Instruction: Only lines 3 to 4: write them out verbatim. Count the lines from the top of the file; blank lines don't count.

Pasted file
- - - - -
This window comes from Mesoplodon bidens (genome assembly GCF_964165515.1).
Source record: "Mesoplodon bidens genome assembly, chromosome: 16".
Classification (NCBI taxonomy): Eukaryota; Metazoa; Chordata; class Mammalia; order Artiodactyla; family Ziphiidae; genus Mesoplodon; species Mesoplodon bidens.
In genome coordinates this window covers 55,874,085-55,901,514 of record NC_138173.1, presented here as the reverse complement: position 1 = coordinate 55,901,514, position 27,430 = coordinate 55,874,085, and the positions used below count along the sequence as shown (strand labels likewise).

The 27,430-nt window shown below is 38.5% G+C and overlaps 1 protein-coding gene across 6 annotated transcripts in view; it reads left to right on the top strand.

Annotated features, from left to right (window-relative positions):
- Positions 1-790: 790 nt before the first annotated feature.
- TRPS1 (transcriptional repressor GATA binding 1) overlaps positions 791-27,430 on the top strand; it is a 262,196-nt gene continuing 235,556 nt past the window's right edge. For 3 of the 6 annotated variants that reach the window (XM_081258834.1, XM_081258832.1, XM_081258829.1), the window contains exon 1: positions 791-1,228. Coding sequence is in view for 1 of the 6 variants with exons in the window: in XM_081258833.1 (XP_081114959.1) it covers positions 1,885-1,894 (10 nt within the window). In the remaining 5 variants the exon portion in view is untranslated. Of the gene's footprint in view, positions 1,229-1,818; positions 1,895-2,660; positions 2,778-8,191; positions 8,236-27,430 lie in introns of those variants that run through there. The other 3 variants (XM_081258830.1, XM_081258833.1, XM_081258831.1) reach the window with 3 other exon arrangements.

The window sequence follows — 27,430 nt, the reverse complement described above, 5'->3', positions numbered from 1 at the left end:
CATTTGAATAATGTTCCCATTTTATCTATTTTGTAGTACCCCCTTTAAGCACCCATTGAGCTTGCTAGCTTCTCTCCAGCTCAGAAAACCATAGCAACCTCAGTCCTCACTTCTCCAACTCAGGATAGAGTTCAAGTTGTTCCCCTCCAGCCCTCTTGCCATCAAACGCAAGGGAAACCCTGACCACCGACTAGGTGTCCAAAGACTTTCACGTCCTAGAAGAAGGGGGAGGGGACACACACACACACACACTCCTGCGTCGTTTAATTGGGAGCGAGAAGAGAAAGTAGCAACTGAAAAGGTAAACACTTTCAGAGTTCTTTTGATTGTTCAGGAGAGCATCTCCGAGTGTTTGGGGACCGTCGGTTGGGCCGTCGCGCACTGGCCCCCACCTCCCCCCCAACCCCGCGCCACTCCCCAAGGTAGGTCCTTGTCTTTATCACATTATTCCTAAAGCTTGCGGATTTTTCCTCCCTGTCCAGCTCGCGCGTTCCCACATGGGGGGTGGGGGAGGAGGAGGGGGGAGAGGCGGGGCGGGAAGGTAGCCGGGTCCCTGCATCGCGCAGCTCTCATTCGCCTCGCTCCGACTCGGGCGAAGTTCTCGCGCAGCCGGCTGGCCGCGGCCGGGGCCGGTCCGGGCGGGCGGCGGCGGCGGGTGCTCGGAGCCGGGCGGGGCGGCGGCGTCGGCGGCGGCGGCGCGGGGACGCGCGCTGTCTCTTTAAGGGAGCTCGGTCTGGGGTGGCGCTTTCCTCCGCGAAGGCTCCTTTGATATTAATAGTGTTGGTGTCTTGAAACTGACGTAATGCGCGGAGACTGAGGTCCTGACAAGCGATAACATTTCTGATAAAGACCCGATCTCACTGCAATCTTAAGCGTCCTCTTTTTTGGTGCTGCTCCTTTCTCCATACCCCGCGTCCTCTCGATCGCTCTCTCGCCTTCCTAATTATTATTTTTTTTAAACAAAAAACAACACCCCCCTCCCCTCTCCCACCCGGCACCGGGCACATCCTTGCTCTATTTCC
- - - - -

Classification (NCBI taxonomy): Eukaryota; Metazoa; Chordata; class Mammalia; order Artiodactyla; family Ziphiidae; genus Mesoplodon; species Mesoplodon bidens.
In genome coordinates this window covers 55,874,085-55,901,514 of record NC_138173.1, presented here as the reverse complement: position 1 = coordinate 55,901,514, position 27,430 = coordinate 55,874,085, and the positions used below count along the sequence as shown (strand labels likewise).